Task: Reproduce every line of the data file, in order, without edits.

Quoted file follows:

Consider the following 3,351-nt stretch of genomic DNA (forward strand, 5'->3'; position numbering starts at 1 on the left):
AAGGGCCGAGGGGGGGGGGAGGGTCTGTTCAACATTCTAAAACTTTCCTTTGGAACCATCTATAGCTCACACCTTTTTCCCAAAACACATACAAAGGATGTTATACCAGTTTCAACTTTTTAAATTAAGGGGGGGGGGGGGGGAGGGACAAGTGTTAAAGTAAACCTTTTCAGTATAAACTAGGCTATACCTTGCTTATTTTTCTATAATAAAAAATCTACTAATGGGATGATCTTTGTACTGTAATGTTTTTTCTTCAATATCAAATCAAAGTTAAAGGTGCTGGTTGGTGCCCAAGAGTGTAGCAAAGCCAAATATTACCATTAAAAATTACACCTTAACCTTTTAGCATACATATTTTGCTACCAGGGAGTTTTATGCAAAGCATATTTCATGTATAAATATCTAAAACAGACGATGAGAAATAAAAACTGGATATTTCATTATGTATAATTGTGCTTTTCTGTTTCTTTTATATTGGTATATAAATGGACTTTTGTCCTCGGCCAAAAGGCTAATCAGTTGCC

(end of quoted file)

Consider the following 3,351-nt stretch of genomic DNA (forward strand, 5'->3'; position numbering starts at 1 on the left):
AAGGGCCGAGGGGGGGGGGAGGGTCTGTTCAACATTCTAAAACTTTCCTTTGGAACCATCTATAGCTCACACCTTTTTCCCAAAACACATACAAAGGATGTTATACCAGTTTCAACTTTTTAAATTAAGGGGGGGGGGGGGGGAGGGACAAGTGTTAAAGTAAACCTTTTCAGTATAAACTAGGCTATACCTTGCTTATTTTTCTATAATAAAAAATCTACTAATGGGATGATCTTTGTACTGTAATGTTTTTTCTTCAATATCAAATCAAAGTTAAAGGTGCTGGTTGGTGCCCAAGAGTGTAGCAAAGCCAAATATTACCATTAAAAATTACACCTTAACCTTTTAGCATACATATTTTGCTACCAGGGAGTTTTATGCAAAGCATATTTCATGTATAAATATCTAAAACAGACGATGAGAAATAAAAACTGGATATTTCATTATGTATAATTGTGCTTTTCTGTTTCTTTTATATTGGTATATAAATGGACTTTTGTCCTCGGCCAAAAGGCTAATCAGTTGCC